Lamborghini Diablo | The Brave Pill

Lamborghini Diablo | The Brave Pill

04/03/2021

Buying this red bull will give you at least one wing

By Mike Duff / Saturday, April 3, 2021 / Loading comments

Anyone who stayed awake to the end of last week’s Volvo XC90 Brave Pill will know that this week’s was meant to be the first French car to receive our Légion de Courage. But that plan has been thrown into an appropriately gallic third-reverse gear retreat when this moderately famous Lamborghini Diablo was discovered in the classifieds.

Many Lambos earn substantial media coverage, but none have likely achieved more than this early Diablo, one of the first right-hand drive cars to reach the country in 1991. Anyone who read that era’s car magazines will likely have seen it multiple times, but not on editorial pages. This is the car that well-known in-car entertainers Alpine used both as a factory demonstrator and attention-getter, with frequent appearances in the brand’s glossy and mostly tobacco-filtered adverts from the time. It also starred at live events for several years, many being the sort where gullwing doors were more often sported by Max Power’d Vauxhall Novas.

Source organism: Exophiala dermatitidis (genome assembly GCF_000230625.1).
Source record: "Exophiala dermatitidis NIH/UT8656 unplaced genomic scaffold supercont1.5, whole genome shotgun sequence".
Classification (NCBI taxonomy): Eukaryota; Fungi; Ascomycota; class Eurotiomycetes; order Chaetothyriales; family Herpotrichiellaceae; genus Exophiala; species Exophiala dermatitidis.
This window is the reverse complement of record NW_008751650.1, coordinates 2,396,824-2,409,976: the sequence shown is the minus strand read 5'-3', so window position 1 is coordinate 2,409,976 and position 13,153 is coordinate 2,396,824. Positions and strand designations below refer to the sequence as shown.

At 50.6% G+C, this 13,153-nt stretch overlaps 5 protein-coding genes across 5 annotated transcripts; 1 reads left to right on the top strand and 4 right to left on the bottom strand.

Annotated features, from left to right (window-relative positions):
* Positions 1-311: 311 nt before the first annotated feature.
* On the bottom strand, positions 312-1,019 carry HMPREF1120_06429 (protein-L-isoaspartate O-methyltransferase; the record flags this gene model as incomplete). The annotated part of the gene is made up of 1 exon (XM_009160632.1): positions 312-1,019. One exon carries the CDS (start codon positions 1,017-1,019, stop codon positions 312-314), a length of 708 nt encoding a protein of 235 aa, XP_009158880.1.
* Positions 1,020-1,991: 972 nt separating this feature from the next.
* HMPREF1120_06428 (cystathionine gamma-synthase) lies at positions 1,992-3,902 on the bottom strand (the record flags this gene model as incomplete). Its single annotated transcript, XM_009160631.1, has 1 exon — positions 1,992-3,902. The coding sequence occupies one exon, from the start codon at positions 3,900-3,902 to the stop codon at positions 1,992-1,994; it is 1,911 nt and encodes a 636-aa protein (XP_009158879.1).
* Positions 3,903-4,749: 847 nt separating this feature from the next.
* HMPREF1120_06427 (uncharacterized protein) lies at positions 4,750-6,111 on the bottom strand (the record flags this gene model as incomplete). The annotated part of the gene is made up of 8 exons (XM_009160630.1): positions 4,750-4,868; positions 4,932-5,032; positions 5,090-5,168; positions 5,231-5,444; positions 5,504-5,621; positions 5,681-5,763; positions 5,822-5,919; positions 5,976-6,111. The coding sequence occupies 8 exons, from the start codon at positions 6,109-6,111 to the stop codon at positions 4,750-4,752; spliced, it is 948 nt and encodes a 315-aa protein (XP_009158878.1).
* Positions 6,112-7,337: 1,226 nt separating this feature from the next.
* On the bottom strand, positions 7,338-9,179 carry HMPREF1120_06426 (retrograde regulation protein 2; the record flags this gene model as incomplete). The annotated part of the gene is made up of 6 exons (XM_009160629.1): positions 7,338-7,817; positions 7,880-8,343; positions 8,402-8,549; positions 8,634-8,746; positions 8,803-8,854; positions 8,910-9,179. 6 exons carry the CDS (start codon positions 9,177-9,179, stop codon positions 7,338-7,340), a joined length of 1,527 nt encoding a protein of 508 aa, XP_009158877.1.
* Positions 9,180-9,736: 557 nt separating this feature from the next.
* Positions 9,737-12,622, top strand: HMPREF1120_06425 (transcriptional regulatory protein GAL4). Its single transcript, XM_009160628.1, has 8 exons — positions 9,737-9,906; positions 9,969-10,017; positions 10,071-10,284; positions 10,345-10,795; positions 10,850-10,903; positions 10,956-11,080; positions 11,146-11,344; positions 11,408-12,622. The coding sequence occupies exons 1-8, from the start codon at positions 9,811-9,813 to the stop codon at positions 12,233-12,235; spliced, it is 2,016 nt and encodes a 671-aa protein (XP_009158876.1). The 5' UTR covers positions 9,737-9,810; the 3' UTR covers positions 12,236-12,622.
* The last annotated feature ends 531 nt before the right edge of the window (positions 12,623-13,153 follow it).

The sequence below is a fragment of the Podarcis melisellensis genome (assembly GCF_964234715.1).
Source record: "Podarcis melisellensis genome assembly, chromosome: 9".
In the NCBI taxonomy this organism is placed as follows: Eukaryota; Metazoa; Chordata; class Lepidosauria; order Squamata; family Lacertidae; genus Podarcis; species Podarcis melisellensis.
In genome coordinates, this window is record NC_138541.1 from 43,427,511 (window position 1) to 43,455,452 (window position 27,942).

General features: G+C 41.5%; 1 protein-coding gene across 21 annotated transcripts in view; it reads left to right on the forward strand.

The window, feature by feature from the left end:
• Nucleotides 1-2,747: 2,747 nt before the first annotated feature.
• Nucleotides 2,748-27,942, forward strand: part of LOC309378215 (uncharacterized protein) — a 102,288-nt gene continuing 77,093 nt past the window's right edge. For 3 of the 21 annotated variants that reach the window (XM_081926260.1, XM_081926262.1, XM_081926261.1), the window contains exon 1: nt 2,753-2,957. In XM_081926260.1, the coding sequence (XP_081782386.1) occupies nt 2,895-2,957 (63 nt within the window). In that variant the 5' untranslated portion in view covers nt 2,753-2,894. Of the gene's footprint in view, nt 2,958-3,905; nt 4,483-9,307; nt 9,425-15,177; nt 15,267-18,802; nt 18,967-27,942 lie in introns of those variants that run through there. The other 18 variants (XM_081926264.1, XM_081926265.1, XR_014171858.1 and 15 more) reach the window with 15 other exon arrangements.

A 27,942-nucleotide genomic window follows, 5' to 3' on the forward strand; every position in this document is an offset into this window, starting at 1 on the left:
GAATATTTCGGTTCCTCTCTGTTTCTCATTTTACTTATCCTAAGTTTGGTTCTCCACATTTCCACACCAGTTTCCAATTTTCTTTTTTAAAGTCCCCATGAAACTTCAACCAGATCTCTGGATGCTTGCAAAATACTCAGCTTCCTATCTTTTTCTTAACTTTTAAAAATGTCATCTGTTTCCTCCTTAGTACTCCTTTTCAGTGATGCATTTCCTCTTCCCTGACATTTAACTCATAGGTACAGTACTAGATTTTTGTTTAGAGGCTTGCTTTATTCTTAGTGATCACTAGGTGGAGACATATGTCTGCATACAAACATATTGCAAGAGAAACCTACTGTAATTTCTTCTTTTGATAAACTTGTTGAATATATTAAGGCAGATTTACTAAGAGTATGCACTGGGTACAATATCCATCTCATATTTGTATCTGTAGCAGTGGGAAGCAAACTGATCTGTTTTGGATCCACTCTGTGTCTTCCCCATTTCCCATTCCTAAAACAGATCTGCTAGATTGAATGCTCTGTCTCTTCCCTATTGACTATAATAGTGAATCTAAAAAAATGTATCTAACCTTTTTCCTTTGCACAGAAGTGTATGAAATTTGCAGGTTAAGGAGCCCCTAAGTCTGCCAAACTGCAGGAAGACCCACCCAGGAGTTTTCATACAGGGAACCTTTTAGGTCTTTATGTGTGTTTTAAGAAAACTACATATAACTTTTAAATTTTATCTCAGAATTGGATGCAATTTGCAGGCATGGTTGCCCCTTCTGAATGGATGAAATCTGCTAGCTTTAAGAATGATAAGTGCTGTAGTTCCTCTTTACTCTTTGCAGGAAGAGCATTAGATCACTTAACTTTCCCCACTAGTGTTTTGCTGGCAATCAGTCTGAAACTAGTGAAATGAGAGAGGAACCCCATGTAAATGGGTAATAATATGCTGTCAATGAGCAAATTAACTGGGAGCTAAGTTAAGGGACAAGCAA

This wasn’t just marketing hype, the connection between Alpine and Lamborghini ran deeper than this car. The audio company featured a Countach in some of its cheesier eighties adverts, and an Alpine audio system was standard in the Diablo. In 1999 it even produced a co-branded Diablo VT Alpine Edition for the U.S. market, featuring a custom installation that included both sat-nav and a built-in speed gun detector. But wearing the D14BLO registration, this was the best known of the lot – certainly in the UK. Just looking at it might be enough to summon memories of dry ice and a ‘reach for the lasers’ soundtrack.